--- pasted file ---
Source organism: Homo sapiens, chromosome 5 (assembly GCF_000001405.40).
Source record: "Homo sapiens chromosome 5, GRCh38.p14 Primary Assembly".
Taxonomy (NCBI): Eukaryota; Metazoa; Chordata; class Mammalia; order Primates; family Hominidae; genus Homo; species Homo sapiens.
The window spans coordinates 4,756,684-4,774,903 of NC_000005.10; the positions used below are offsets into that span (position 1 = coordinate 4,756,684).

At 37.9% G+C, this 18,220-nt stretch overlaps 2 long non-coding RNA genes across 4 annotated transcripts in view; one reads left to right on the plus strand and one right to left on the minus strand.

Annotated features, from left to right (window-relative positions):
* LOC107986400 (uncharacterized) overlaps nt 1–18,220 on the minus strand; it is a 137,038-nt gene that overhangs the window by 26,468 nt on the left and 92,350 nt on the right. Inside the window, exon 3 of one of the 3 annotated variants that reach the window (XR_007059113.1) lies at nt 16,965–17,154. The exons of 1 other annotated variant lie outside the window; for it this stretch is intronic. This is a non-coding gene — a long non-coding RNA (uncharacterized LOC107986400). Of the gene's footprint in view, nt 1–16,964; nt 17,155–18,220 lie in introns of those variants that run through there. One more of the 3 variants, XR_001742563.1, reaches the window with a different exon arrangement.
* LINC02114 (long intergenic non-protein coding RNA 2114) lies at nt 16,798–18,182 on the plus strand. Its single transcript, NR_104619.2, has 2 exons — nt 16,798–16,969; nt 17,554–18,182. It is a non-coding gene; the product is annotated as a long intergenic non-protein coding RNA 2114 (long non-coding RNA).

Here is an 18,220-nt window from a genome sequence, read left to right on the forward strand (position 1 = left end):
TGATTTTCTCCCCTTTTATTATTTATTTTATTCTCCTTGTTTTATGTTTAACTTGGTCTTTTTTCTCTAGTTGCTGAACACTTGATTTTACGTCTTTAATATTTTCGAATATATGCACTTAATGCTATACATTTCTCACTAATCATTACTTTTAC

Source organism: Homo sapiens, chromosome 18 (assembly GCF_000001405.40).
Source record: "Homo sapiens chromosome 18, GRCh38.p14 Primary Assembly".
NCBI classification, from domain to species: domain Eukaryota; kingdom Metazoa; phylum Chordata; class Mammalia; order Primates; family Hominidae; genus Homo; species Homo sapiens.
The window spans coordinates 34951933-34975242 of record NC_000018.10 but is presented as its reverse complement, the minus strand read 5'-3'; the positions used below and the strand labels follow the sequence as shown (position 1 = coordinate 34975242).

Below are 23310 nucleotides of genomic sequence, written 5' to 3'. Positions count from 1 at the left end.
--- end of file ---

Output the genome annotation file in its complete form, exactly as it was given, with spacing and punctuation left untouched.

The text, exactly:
Source organism: Homo sapiens, chromosome 5 (assembly GCF_000001405.40).
Source record: "Homo sapiens chromosome 5, GRCh38.p14 Primary Assembly".
Taxonomy (NCBI): Eukaryota; Metazoa; Chordata; class Mammalia; order Primates; family Hominidae; genus Homo; species Homo sapiens.
The window spans coordinates 4,756,684-4,774,903 of NC_000005.10; the positions used below are offsets into that span (position 1 = coordinate 4,756,684).

At 37.9% G+C, this 18,220-nt stretch overlaps 2 long non-coding RNA genes across 4 annotated transcripts in view; one reads left to right on the plus strand and one right to left on the minus strand.

Annotated features, from left to right (window-relative positions):
* LOC107986400 (uncharacterized) overlaps nt 1–18,220 on the minus strand; it is a 137,038-nt gene that overhangs the window by 26,468 nt on the left and 92,350 nt on the right. Inside the window, exon 3 of one of the 3 annotated variants that reach the window (XR_007059113.1) lies at nt 16,965–17,154. The exons of 1 other annotated variant lie outside the window; for it this stretch is intronic. This is a non-coding gene — a long non-coding RNA (uncharacterized LOC107986400). Of the gene's footprint in view, nt 1–16,964; nt 17,155–18,220 lie in introns of those variants that run through there. One more of the 3 variants, XR_001742563.1, reaches the window with a different exon arrangement.
* LINC02114 (long intergenic non-protein coding RNA 2114) lies at nt 16,798–18,182 on the plus strand. Its single transcript, NR_104619.2, has 2 exons — nt 16,798–16,969; nt 17,554–18,182. It is a non-coding gene; the product is annotated as a long intergenic non-protein coding RNA 2114 (long non-coding RNA).

Here is an 18,220-nt window from a genome sequence, read left to right on the forward strand (position 1 = left end):
TGATTTTCTCCCCTTTTATTATTTATTTTATTCTCCTTGTTTTATGTTTAACTTGGTCTTTTTTCTCTAGTTGCTGAACACTTGATTTTACGTCTTTAATATTTTCGAATATATGCACTTAATGCTATACATTTCTCACTAATCATTACTTTTAC

Source organism: Homo sapiens, chromosome 18 (assembly GCF_000001405.40).
Source record: "Homo sapiens chromosome 18, GRCh38.p14 Primary Assembly".
NCBI classification, from domain to species: domain Eukaryota; kingdom Metazoa; phylum Chordata; class Mammalia; order Primates; family Hominidae; genus Homo; species Homo sapiens.
The window spans coordinates 34951933-34975242 of record NC_000018.10 but is presented as its reverse complement, the minus strand read 5'-3'; the positions used below and the strand labels follow the sequence as shown (position 1 = coordinate 34975242).

Below are 23310 nucleotides of genomic sequence, written 5' to 3'. Positions count from 1 at the left end.